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Money going down the sewer


crazy2crazed
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The last post in this topic was posted 2122 days ago. 

 

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We are having plumbing issues with our home. Of course, there are other things that need a touch-up. But the year-long plumbing issue has got to go once and for all with a new installation so it been told by contractors.  Constantly flushing and snaking is sending the water bill through the roof.

 

Trying to figure out what is best – sigh. So I’m looking for thoughts.

 

So we have been exploring financial options.

 

1)      We have cash-out refinance option. However, home is really dropping now and we are down to 60,000 with a 4% interest rate. Even paying a bit extra each month. So really looking forward to paying off home since it cost us the most monthly.

2)      We have a couple of credit cards that could cover repairs. However, cc tends to get out of hand once close to spending limit or maxed. So really don’t want to go that route either.

3)      Then I hear about getting a second mortgage. A line of credit or loan. Still messing with home though.

4)      Then you have a personal loan.  Maybe getting the maximum amount and taking care of the problem and maybe combine any additional debt with what is left.

 

We have no cash reserves right now because every bit was used while separated for half a year to care for myself and kids and get out of debt in case things ended in divorce.

 

Option four is at top of our list although it means an additional bill that may slow down getting out of debt. Refinancing means starting over and potentially not getting the same great rate. Daughter also getting ready for college and will need a ride. So want to be able to co-sign if needed. She is working.

Another option. Hubby could continue to crawl under the house until tax time next year but I fear the repair cost would double for that simple fact.

Home equity loan or line – never done and so unsure since it involves our one and only home.

 

Ideas anyone? I hope posting was in correct place.

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How much money do you need for the permanent fix?  How are your credit scores/could you qualify for a new 0% or low APR balance transfer card?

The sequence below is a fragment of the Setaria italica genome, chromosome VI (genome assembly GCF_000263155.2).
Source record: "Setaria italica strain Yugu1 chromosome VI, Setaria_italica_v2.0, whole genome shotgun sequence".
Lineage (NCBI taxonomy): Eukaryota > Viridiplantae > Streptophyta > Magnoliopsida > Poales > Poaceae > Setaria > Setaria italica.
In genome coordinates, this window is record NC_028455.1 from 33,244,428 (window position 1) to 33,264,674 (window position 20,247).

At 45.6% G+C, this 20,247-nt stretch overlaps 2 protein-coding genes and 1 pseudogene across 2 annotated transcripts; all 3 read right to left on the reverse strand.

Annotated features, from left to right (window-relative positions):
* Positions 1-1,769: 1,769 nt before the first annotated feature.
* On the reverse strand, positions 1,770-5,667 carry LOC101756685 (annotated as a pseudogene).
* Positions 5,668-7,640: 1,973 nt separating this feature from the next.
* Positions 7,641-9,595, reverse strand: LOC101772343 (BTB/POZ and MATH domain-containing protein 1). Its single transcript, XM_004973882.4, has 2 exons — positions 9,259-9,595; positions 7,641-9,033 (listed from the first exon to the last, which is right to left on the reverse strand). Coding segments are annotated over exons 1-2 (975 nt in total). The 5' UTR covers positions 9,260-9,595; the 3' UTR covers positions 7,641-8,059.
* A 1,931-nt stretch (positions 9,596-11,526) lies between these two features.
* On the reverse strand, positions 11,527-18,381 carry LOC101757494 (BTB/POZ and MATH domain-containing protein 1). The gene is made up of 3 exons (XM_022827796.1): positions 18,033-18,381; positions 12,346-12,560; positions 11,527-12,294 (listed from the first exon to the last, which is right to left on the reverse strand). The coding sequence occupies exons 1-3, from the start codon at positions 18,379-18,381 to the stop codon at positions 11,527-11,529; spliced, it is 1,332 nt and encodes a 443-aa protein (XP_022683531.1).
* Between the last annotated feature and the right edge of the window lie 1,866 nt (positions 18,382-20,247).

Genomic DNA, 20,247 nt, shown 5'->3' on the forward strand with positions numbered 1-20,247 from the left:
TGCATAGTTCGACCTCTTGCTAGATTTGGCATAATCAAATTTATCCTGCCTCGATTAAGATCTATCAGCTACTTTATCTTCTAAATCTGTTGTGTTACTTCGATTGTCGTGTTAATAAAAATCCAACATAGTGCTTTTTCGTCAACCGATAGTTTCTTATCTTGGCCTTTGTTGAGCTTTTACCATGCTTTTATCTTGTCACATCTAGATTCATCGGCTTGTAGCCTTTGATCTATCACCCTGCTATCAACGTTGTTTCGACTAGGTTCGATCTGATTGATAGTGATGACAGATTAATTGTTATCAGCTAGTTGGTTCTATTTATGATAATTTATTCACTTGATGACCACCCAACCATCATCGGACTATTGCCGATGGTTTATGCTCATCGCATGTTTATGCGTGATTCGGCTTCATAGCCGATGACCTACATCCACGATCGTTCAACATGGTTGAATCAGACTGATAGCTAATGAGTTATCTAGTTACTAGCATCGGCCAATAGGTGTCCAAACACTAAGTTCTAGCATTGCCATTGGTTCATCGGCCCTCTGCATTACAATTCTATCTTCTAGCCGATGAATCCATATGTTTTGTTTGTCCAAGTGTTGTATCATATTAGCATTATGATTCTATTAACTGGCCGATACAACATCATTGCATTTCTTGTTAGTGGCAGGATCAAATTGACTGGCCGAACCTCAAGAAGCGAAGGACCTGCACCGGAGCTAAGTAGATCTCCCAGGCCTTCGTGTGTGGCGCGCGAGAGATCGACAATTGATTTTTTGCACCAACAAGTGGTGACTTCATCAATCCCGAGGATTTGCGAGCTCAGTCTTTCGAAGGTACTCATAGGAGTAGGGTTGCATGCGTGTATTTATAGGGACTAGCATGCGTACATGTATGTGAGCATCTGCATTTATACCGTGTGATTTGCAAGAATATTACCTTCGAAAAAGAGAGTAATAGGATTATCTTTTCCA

(this would be my first choice)

 

What is your current LTV (mortgage balance divided by current value)? 

 

If you multiply the current value of your home by 0.8 and subtract your current mortgage balance, that's a ballpark estimate of how much equity you could take out.  

 

HELOCs don't cost much, if anything, to originate (I'm closing on one with Chase next week for $50 OOP).  The rate will be higher than your first mortgage but lower than a standard credit card purchase that you would revolve for several months.

 

(HELOC would likely be my second choice depending on the details)

 

A cash-out refi is going to cost you at least a couple of thousand in origination costs (you will see "no cost" options, but those come with a higher rate -- so you'll pay either way).  How many years do you have left on your current mortgage?

 

(cash-out refi would be my last choice of the three options due to the upfront costs, potentially higher interest rate than your current mortgage, and potentially stretching out your entire current mortgage balance over a longer term)

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Just under $5000 would take care of repair need. At least that was the quote a few months ago.  I don’t know the last time we checked scores because we have not really been in the market for anything and just wanted to get out of debt.

 

However, back in 2006, when we did a cash-out refinance to remodel home I believe we were around 680. Discover FICO says 698 but that is probably fake.

 

I think scores are still low because last year I applied for a discover card and capital one card. Capital one gave a $2500 credit limit with 25.74% rate. Discover gave $5100 limit with 0% intro then after Dec. 2018 it goes to 26.75%.

 

Using your formula on the equity – we would have more than enough.

 

When we did previous refinance we took out a 30-year mortgage. We still have twenty to go. However, it has turned over. For example, at first we were paying (not the exact figure) $540 a month than last year I believe it was, it started saying we only owned $500 a month but we still pay the same $540.

 

Personal loan (unsecured) seem to carry rates like credit cards. Secured loans seem to cost less but will have to use collateral like a vehicle, lawn mower, etc. We only have two vehicles and the main one I use to travel the highway for work.

 

So do you think we should look for some cards that do soft pulls and see if we qualify for any 0% APR cards?

 

Is it best to use something like lowermybills to see who may have best heloc?

 

And thank you for responding. 

Edited by crazy2crazed